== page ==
[0029] The wing tip device is preferably rotatable about a single axis of rotation. For example, the rotation of the wing tip device is preferably not the result of a compound rotation (I.e. a net rotation created by a plurality of separate rotations about separate axes).
[0030] The axis is preferably at an angle of less than 45 degrees, and more preferably less than 25 degrees, from the vertical. The axis may be at an angle of 15 degrees from the vertical axis. The present invention has been found to be especially beneficial in embodiments in which the axis is at a relatively small angle from the vertical because the orientation of axis results in a shallow cut plane and the area of the interface between the fixed wing and wing tip device may therefore be relatively large.
[0031] Embodiments of the present invention have been found to be especially beneficial when there is a desire to create a seal between the fixed wing and the wing tip device. The wing may comprise a sealing assembly for sealing between the fixed wing and the wing tip device when the wing tip device is in the flight configuration.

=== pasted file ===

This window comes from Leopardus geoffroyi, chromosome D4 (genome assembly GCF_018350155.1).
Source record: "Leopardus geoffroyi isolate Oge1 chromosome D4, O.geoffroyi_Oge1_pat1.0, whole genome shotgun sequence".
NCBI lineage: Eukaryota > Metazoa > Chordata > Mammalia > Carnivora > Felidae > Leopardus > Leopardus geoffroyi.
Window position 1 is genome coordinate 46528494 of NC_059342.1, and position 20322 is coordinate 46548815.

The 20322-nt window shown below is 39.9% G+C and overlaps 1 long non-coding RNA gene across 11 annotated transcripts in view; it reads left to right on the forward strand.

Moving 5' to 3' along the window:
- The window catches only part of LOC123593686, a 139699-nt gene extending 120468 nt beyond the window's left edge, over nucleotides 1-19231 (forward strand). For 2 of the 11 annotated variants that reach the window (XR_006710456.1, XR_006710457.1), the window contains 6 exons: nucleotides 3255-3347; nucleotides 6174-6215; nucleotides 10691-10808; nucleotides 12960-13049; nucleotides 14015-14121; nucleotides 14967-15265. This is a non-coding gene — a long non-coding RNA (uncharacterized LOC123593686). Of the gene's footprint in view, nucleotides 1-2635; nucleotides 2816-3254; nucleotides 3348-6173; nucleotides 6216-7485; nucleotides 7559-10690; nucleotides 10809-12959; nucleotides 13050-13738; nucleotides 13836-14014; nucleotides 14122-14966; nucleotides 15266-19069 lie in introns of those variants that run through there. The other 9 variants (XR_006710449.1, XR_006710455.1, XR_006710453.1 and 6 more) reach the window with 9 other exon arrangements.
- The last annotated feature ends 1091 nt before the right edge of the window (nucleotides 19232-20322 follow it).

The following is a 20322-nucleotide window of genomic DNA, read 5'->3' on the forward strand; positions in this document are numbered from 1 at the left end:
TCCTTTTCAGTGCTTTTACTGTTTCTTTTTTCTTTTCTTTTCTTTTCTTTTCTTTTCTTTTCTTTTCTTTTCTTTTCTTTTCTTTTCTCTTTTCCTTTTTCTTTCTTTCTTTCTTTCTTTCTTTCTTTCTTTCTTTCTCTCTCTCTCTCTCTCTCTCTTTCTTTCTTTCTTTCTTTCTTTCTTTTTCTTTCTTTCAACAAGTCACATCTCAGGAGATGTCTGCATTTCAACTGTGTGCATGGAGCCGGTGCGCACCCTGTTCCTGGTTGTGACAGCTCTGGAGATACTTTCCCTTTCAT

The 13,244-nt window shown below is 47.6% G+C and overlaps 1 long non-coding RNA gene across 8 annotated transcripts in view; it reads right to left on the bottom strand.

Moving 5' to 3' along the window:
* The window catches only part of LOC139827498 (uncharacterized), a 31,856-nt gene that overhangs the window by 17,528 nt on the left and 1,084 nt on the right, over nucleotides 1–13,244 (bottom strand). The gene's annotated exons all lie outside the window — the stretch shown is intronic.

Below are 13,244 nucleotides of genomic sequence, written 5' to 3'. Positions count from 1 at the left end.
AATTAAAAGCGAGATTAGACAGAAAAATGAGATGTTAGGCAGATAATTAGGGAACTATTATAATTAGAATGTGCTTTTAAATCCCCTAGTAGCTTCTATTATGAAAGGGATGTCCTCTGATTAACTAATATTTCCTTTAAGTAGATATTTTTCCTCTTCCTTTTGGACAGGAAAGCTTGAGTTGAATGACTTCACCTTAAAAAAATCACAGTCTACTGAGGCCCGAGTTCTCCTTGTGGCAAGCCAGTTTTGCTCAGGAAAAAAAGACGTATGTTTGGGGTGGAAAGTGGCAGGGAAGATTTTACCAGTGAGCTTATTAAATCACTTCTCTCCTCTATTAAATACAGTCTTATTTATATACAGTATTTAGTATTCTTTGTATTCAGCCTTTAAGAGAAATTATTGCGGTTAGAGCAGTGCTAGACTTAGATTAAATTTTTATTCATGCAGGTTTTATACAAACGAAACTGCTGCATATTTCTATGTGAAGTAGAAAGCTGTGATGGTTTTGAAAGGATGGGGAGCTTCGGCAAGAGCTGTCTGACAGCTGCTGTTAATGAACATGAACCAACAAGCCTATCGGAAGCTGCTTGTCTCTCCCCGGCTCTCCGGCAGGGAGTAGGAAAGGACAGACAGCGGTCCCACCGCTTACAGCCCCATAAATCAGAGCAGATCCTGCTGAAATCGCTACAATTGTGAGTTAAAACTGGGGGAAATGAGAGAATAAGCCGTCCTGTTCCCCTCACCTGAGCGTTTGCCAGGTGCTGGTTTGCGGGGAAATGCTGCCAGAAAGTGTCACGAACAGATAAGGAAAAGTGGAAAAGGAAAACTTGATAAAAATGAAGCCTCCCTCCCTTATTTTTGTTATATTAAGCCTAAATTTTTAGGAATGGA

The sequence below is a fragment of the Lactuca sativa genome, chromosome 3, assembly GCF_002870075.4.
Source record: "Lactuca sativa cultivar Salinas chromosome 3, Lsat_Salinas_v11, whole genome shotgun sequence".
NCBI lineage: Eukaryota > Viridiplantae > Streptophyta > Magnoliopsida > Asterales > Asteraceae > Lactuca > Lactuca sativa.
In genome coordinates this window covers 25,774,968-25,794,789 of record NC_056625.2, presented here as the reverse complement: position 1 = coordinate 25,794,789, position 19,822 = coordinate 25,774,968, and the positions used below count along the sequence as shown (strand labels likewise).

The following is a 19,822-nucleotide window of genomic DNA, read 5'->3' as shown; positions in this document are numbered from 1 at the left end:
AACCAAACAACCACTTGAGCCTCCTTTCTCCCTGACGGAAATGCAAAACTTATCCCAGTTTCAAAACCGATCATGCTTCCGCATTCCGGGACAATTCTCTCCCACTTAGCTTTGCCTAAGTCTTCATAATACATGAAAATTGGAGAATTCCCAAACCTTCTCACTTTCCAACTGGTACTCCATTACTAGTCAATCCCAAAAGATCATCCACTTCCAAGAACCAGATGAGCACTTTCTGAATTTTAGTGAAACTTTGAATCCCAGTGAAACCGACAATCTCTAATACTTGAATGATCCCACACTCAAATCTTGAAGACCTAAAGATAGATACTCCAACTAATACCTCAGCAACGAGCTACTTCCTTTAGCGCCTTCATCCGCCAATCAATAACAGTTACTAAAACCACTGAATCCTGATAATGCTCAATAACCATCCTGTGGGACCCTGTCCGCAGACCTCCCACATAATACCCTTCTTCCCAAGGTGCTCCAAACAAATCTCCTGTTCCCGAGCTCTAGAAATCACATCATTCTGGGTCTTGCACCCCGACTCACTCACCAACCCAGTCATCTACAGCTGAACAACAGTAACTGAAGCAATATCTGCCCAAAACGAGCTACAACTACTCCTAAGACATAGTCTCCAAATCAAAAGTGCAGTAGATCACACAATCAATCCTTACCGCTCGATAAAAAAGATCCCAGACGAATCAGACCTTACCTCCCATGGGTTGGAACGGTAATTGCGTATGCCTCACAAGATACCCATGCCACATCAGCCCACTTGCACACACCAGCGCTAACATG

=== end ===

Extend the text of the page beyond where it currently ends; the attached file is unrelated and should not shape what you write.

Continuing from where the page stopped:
[0032] The sealing assembly may comprise a compression seal for making/breaking a seal under a relative coming together/separation of the fixed wing and wing tip device. The compression seal may be associated with the first and second lengths.
[0033] The wing may comprise a seal support structure located along the second length. The second seal support structure may be orientated parallel to the plane containing the second cut line (for example along the thickness of the wing skin and co-planar with the plane within which the second length extends. This may be beneficial because it can support the seal undergoing pure compression (i.e. compression in a direction perpendicular to the plane containing the second line).
[0034] In principle, the cut forming the second length may be orientated in a number of different directions (so long as the plane it lies in (or is parallel to) also contains the axis of rotation). In some embodiments, the cut forming the second length is orientated in the line-of-flight direction. Such an arrangement tends to be preferable from the aerodynamic point of view. In some other embodiments, the fixed wing comprises a front spar and the cut forming the second length is orientated perpendicular to the front spar. Such an arrangement tends to facilitate integration of the wing tip device with a fixed wing having a leading edge slat in the region of the tip.